The court’s opinion considers and rejects a variety of procedural and substantive challenges to the FCC rules. Most significantly, the court upheld both the FCC’s reclassification of fixed broadband internet access as a telecommunications service and of mobile broadband as a “commercial mobile radio service” under the Telecom Act. In both cases, the court found that the FCC had reasonably exercised discretion vested in it by Congress to determine how best to interpret and apply ambiguous terms used in the statute. The court also upheld the FCC’s decision to forbear from certain common carrier regulations, rejected a challenge to the FCC’s authority to adopt the paid prioritization rule and a claim that the general ISP conduct rule was unreasonably vague, and rejected arguments that the rules infringe on the First Amendment free-speech rights of ISPs by requiring them to transmit content generated by third parties.

The dissenting opinion argues that the FCC’s decision to reclassify internet access as a telecommunications service lacked a reasonable explanation, that its interpretation of Telecom Act provisions to justify its no-paid-prioritization rule was unreasonable, and that its forbearance from common carrier regulations was inconsistent with its rationale for reclassifying broadband internet access.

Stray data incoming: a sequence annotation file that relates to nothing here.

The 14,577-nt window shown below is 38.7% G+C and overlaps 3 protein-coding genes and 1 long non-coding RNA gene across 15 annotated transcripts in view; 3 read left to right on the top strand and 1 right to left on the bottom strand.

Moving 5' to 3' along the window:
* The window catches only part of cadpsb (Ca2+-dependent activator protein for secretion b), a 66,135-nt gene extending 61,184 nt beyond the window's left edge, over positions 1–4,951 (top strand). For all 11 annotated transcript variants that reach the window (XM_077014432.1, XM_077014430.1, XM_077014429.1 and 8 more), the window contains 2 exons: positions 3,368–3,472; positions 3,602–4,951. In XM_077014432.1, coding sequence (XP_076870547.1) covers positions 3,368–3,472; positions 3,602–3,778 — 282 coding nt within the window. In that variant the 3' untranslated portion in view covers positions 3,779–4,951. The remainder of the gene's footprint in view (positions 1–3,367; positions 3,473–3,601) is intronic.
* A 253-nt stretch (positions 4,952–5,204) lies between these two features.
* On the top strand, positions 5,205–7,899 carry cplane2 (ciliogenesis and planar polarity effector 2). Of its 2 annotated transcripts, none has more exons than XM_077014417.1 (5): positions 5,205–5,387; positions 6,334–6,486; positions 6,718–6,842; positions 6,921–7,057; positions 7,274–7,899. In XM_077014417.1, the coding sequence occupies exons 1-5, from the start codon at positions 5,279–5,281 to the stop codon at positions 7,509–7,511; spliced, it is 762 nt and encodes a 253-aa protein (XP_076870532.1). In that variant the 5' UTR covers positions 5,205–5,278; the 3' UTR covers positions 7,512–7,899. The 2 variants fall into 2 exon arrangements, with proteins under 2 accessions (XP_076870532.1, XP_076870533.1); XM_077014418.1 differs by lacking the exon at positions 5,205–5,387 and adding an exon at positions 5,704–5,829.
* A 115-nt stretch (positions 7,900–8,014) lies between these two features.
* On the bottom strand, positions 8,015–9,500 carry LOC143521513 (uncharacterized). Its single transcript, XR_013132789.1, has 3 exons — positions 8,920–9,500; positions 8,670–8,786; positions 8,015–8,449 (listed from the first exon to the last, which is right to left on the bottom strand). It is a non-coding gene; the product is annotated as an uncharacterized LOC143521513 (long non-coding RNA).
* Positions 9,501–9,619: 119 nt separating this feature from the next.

It is likely that some of the parties that appealed the FCC’s rules will seek further review of today’s decision. There are basically three options—requesting a rehearing by the same panel that issued today’s opinion, requesting a rehearing en banc by all 11 active DC Circuit judges (very rarely granted), or petitioning for review by the Supreme Court. Supreme Court review is discretionary, and we likely will not know until October or later whether it will accept the case; if it does, a final decision may not come until 2018.

In the meantime, the FCC’s rules will remain in effect. Until now, the FCC has been cautious about taking enforcement actions that might have been invalidated if the rules had been overturned in whole or in part. In light of today’s ruling, it is likely to be more vigorous in pursuing enforcement of the rules and may also move forward with a pending proposal to adopt more extensive rules to protect the privacy of ISP customer information.

For ISPs, today’s ruling heightens the importance of monitoring ongoing compliance with the FCC rules, including the disclosures required by the enhanced transparency rules. ISPs with interconnection or peering disputes will also need to consider the possibility of FCC involvement in these matters. For internet backbone networks and edge providers, the ruling provides an opportunity to seek FCC intervention in disputes with ISPs, but parties that seek FCC relief will need to understand both the agency’s procedural requirements and the substantive limits of its authority.


If you have any questions or would like more information on the issues discussed in this LawFlash, please contact any of the following Morgan Lewis lawyers:

Washington, DC
Andrew D. Lipman
Russell M. Blau
Frank G. Lamancusa
Joshua M. Bobeck

[1] US Telecom Ass’n v. FCC, No. 15-1063.